(Disponível em Português)
We are all experiencing a very unusual situation now that naturally enhances worries and feelings of anxiety. In case you are disturbed by this type of feelings, you can allow yourself some personal space to experience them and negative thoughts, at least for some minutes during the day. But please try not to let that smother your mental life.
Avoid constantly watching the news.
While it is important to check official reports once or twice a day, specifically those that focus on what’s happening around your area (e.g. DGS – Direcção Geral de Saúde – or WHO – World Health Organisation – official sites), constant exposure to news and social media can increase the sense of negativity.
Avoid talking about the most negative case-scenarios.
Interrupt your family or friends if they keep talking about these situations. Set an example of how to be constructive.
Refrain from using substances like alcohol or drugs to alleviate stress.
Try to focus on positive situations, which are also happening.
For example, you can learn about people that successfully dealt with COVID-19 and share those examples with your loved ones and friends. Make sure to also focus on those positive aspects.
Throughout history, humans have endured many threatening global challenges. Try to consider the bigger picture and embrace this current challenge with the confidence that you will overcome it. This is the essence of being human and it has allowed us not only to adapt but to thrive. Consider yourself a part of this Universe.
Seek ways to make yourself safe, protected and in control.
You can, for example, follow the recommendations given by the authorities and apply measures that decrease the probability of becoming infected (e.g. social isolation; increasing distance between people; frequently washing your hands). Try avoiding an all-or-none way of thinking. Focus on the things that are at hand and be constructive.
Make an effort to recall those times in your life when you successfully managed difficult situations.
Use the same strategies that were useful then.
Eat healthy food and hydrate frequently.
You can learn more about how to adopt and maintain a healthy diet at the World Health Organization site.
Ask for help, either from other people or from available services in your community.
If your needs are in jeopardy, take a moment to think and come up with a plan. Do not try to solve difficult situations by yourself.
At this point, you are likely practising social isolation. That is a very important way to combat the spread of the virus. Know that you are making a positive contribution to resolving the problem. Be sure to reward yourself for doing so.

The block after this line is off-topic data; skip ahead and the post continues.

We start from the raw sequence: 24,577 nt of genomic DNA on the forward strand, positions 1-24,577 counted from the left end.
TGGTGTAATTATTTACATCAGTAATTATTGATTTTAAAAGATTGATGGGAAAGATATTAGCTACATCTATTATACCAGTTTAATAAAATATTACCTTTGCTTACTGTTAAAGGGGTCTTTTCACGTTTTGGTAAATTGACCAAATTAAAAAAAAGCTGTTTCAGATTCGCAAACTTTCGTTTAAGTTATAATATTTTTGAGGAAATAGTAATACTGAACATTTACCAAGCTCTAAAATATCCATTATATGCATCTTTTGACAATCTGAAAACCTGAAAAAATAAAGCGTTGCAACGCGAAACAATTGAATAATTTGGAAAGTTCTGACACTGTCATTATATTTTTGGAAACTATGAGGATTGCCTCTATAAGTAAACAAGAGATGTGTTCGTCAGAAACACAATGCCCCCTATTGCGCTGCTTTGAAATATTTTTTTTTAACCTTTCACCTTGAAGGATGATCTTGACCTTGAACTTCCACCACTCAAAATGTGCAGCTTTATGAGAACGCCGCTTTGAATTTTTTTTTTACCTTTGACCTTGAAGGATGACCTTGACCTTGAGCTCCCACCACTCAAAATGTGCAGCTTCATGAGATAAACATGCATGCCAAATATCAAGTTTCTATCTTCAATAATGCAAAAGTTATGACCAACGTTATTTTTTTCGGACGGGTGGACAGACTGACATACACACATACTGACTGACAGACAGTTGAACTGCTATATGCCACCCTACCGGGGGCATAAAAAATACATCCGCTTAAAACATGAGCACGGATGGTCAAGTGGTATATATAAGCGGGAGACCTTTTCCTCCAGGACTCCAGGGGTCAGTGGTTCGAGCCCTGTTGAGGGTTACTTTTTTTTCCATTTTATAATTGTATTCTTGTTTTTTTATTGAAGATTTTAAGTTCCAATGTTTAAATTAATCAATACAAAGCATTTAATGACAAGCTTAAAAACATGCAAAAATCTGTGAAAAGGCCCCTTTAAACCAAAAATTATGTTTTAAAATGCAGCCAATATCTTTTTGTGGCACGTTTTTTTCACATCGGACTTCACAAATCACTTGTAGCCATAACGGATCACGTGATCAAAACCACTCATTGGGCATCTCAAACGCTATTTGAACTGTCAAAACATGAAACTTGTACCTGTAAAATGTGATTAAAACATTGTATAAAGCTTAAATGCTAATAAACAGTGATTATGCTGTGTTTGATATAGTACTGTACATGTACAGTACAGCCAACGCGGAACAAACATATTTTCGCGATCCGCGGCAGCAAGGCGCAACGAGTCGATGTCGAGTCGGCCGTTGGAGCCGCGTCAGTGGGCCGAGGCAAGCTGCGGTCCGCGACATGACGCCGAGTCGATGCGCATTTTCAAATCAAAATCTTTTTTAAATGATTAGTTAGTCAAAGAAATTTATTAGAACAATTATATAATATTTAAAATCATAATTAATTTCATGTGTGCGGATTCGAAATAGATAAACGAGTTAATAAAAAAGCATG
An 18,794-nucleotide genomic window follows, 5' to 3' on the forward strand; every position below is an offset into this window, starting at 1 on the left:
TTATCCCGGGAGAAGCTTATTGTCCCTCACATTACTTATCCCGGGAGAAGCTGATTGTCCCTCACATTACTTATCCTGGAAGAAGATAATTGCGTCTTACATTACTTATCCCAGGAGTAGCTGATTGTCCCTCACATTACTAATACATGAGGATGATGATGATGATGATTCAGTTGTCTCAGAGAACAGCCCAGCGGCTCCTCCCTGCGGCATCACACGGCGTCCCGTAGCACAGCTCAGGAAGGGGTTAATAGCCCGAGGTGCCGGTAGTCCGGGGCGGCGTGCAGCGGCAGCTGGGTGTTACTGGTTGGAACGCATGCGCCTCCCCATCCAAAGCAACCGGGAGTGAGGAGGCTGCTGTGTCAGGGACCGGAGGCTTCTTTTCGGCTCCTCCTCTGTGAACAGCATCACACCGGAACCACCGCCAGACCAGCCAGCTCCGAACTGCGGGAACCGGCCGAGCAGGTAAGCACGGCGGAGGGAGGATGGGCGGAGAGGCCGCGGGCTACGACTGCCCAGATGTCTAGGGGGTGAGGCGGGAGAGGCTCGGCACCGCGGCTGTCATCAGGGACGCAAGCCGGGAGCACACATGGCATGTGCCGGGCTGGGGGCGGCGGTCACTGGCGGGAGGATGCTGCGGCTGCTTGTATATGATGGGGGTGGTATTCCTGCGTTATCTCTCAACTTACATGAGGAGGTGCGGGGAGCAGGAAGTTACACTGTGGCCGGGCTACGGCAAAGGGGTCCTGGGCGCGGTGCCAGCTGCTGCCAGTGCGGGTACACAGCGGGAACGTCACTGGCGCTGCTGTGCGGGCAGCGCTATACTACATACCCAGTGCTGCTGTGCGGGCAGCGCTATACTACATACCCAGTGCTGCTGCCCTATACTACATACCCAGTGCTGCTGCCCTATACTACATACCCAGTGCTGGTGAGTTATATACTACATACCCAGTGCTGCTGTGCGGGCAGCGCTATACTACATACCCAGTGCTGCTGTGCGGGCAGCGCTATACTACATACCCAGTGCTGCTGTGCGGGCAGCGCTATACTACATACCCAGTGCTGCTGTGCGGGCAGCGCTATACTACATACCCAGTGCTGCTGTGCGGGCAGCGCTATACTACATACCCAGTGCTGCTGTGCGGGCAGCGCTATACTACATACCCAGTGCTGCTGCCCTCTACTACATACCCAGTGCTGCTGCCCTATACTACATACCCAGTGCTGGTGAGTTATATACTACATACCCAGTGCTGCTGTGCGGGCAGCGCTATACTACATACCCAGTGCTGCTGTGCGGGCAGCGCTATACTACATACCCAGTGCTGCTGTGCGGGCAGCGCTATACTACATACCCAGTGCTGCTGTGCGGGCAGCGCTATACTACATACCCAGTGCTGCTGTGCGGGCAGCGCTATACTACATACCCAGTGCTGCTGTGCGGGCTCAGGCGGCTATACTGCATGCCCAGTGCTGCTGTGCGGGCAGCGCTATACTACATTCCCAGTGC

Try to maintain daily healthy routines.
Isolation can become boring, try to find sources of comfort at home.
If you are alone at home, use your telephone or any other means of communication to have a good conversation with someone.
Try to organize playful activities with your family or the people you live with
(e.g. board games; telling stories; listening to music). Recovering old traditions can also be a good option.
Use this time to learn something new
or to address a subject that has been left behind, due to lack of time, (e.g. reading, studying, watching documentaries, organizing photos, housekeeping).
If you are taking care of children
Help them to spend their time positively.
Use creative activities that will allow them to express themselves and relax.
Try to understand if they have any major worries or if they are starting to feel sad.
Speak with them soothingly. Tell them that it is natural to feel worried. Use simple words and messages.
Be a good example of control and positive affection.
Children at these times may seek more attention and need more pampering. Respond with positive affection to these demonstrations.
Keep children in contact with loved ones who are not with you.
(e.g. divorced parents, grandparents, uncles) by using the phone or videoconference.
If you are an informal caregiver or the major source of support of elderly people
Focus on doing one thing at the time and start by addressing higher priorities
(e.g. training on how to wash hands). People with dementia can become very anxious or agitated during situations of isolation. They can also have increased difficulty in understanding safety measures. Offer simple information and repeat it as often as necessary.
Make sure that there is a plan to address their needs.
If you are having difficulties, please stop and try to come up with a plan. Seek help, either from other people or community services.
Don’t forget to save a part of your day for yourself
Allow yourself to relax, breath deeply and feel the air coming in and out of your lungs. As an example, you can contemplate on the positive aspects of your life and be grateful for them, while allowing those positive emotions to remain within you.
Champalimaud Neuropsychiatry Unit
April 2, 2020
This document was in part elaborated with data that is available on the following websites: www.who.int / www.saudemental.pt
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